What To Do If Your Kid Is Being Bullied

If your child is being bullied at school, you have to take action so that your child does not continue to be victimized. Whether it is physical or psychological bullying, you have a responsibility to your child to help.

As a parent, it is a natural instinct for you to feel compelled to protect your child from getting hurt, both physically and psychologically. At almost every school, there are some bullies and there are some kids who are targeted by the bullies. If your child is getting intimidated and picked on by another child or other children at school, you need to address the issue so that it stops.

Addressing the issue starts out at home. You need to have a talk with your kid about what's going on in his or her life. How did you find out that your child was being bullied? If you found out because your little one came home with bumps and bruises, then the situation is serious. Your child is getting beat up at school, and that is completely unacceptable. Ask your child who is responsible for this - you need names. Your child might be embarrassed and afraid to "tattle" on the bully or bullies that did this. You have to reassure your child that you will help, and that what the bully did was wrong and mean and it cannot be tolerated. Since the situation has clearly taken itself to the level of physical violence, you have no other choice than to talk to your child's teacher and to the school administration. How did something like this happen while your child was under their supervision? What will they do to ensure that it does not happen? You have to make it clear that whomever did this to your kid deserves to be punished, and beyond being punished, they need to be talked to so that they understand why their behavior was so blatantly hurtful and cruel. It is likely that the child who is a bully has some underlying problems that have nothing whatsoever to do with your child, and that your child was just being used as a human punching bag that the bully used to deflect his latent problems. You should request that a meeting be held between the bully's parents, yourself, the kids' teacher, and the school administration. Disciplinary action should be taken by the school against the bully so that he or she comprehend that bullying is not the right way to express oneself. You can't be sure that the bully's parents will punish their child, and that is why it is crucial that the school does - it is quite possible that the bully's parents are not as involved in their child's life and development as they should be, and that could be the root of their kid's bad behavior. Explain to your child that bullies often suffer from low self-esteem and low self-confidence, and that it is not your child's fault, nor is it fair that they are bearing the brunt of another child's frustrations. You should raise your child to be a compassionate person, even showing compassion towards someone who has been a bully.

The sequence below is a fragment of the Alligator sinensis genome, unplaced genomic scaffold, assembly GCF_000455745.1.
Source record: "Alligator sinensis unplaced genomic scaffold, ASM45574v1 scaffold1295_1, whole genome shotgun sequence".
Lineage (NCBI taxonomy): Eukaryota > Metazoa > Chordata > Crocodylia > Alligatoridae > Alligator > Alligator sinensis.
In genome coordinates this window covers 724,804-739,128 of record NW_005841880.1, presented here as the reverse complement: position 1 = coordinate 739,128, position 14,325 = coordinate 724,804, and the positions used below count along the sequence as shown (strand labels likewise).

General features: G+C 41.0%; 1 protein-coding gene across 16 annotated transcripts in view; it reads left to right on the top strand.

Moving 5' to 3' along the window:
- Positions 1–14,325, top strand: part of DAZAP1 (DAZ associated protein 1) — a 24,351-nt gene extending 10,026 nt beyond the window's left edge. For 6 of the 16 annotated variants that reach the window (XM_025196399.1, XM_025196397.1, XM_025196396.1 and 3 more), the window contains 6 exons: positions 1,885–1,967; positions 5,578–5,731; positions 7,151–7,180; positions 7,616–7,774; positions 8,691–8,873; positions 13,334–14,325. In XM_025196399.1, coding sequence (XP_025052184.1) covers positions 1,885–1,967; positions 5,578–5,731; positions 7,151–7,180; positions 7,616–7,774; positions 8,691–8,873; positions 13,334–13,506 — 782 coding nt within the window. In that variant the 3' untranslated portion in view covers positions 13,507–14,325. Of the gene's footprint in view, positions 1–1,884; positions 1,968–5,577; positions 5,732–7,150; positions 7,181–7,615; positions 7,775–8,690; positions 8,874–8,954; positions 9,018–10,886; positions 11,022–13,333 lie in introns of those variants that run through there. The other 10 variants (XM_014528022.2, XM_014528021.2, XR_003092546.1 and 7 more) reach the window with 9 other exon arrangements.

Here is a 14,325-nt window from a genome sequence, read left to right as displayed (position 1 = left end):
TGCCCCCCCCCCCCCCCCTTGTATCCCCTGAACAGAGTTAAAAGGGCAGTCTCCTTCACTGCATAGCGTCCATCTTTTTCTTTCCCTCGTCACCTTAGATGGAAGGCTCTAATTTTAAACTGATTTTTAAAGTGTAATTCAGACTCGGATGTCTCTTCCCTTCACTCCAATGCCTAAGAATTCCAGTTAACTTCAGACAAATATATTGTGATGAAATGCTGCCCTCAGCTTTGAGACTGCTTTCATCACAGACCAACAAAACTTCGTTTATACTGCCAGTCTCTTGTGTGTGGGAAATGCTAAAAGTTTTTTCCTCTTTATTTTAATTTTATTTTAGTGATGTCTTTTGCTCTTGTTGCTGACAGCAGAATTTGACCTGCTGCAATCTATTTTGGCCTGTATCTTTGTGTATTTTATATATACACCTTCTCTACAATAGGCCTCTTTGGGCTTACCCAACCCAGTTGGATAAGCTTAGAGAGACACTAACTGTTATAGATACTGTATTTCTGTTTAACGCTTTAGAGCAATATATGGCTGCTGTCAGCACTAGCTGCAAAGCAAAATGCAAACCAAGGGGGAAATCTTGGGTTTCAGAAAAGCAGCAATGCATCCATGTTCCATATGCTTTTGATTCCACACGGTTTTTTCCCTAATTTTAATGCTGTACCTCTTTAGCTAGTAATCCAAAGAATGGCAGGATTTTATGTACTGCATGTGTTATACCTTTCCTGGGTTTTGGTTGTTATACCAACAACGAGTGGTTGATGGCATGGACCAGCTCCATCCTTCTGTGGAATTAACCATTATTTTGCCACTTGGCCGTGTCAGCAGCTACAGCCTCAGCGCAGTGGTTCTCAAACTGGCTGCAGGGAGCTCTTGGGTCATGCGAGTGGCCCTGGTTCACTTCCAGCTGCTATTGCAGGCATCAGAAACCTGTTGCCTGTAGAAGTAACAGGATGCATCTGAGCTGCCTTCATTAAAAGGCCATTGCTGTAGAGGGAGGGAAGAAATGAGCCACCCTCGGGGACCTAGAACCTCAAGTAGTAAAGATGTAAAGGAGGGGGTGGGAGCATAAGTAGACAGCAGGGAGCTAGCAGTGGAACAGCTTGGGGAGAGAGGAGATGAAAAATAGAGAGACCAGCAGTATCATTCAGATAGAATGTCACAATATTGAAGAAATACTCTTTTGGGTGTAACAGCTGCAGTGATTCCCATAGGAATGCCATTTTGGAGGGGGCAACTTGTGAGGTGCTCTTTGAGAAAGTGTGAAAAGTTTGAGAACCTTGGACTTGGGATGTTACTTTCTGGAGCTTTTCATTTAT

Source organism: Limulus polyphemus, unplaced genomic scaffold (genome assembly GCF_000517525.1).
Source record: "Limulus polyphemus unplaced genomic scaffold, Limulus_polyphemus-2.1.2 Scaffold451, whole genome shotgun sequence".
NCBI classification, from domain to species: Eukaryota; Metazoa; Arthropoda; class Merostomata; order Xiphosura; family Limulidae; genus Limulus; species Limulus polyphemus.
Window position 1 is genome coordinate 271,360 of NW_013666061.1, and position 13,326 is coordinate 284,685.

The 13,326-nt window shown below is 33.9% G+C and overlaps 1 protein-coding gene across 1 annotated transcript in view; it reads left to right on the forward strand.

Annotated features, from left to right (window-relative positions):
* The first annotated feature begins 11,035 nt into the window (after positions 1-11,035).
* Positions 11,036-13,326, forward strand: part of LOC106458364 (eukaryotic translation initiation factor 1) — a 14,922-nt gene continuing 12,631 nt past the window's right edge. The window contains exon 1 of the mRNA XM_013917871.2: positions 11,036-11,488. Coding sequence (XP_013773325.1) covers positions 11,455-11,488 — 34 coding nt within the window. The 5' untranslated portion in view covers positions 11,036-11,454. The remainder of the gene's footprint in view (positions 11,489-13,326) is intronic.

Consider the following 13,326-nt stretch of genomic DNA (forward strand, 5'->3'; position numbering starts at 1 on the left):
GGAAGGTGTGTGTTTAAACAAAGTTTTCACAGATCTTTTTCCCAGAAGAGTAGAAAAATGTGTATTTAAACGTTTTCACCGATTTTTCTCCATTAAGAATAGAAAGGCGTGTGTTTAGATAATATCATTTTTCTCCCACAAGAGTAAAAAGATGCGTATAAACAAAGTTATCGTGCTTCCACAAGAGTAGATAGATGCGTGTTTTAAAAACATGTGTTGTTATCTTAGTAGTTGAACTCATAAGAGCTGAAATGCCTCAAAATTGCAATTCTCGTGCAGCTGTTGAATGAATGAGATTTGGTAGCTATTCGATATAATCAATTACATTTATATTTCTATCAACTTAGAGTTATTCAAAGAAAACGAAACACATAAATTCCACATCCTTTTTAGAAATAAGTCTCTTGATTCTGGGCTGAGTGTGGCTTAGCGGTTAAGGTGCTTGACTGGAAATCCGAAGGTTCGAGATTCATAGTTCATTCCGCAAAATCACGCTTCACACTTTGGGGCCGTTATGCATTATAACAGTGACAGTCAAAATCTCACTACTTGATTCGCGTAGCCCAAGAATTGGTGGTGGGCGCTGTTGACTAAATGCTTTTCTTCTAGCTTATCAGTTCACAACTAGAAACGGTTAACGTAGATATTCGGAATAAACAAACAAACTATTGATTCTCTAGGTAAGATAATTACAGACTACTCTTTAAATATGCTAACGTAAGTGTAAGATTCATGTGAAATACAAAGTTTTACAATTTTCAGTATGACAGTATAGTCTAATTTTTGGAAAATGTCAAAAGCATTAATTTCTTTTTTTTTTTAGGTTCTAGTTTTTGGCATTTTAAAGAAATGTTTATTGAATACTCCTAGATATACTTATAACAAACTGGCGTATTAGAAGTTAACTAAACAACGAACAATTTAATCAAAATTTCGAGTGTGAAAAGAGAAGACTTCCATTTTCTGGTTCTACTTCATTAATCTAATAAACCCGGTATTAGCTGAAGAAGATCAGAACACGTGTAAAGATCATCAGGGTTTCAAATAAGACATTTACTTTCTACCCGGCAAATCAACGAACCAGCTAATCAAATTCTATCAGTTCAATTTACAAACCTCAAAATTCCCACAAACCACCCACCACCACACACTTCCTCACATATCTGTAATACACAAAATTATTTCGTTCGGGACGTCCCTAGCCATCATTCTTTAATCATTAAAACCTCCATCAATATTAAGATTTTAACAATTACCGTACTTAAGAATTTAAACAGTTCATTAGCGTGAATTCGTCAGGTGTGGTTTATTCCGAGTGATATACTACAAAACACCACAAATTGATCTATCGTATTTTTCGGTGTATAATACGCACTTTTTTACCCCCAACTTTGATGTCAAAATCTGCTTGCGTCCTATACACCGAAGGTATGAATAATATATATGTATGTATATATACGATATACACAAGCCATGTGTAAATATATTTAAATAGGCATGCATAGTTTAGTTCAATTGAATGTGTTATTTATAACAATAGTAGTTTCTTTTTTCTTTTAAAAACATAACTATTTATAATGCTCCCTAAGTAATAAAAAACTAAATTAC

If you found out that your child was being picked on in a psychological, not physical, way, then you have to understand that emotional abuse is every bit as painful as physical abuse, especially for a child. If your child is the subject of jokes by a certain classmate or by a group of students, then your child is likely to feel very hurt and embarrassed to be at school. It is immensely painful for a child to be scrutinized by his or her peers, especially when the scrutiny comes on a daily basis. Your first step should be teaching your child to stand up for him or herself in some way. Your child needs to be self-assured - he or she has to know that the torment is not warranted. Talk to your child's teacher when you first find out about the problem so that he or she can be more conscious of what is going on in the classroom. If your child is seated near the bully, demand that the seating arrangement be changed to accommodate your child. Explain to the teacher that you know it is hard to see every problem that goes on between his or her students, and that is why you felt that it was imperative that you bring the situation to his or her attention. Let the teacher know that if the problem persists, you will have to bring it to the attention of the school administration.



If your kid just can't seem to get a break from bullies, you have a big problem. There are some kids in every school who are relentlessly bullied and picked on by other students, and it is very hard to get them to stop. If this is the case for your child, and the problem has gone on for a school year or more, then you have to take more drastic measures to ensure your child's well-being. If your child continues to be bullied in this way, it could be very psychologically damaging. You should consider sending your child to a different school altogether. This may sound like a bold move, but when your kid is involved, sometimes you have to be bold. You should also try to get your child to talk to a counselor so that he or she can recover from the emotional wounds that have been inflicted by bullies. Most importantly, your child has to know that you will stop at nothing to ensure his or her happiness and safety.

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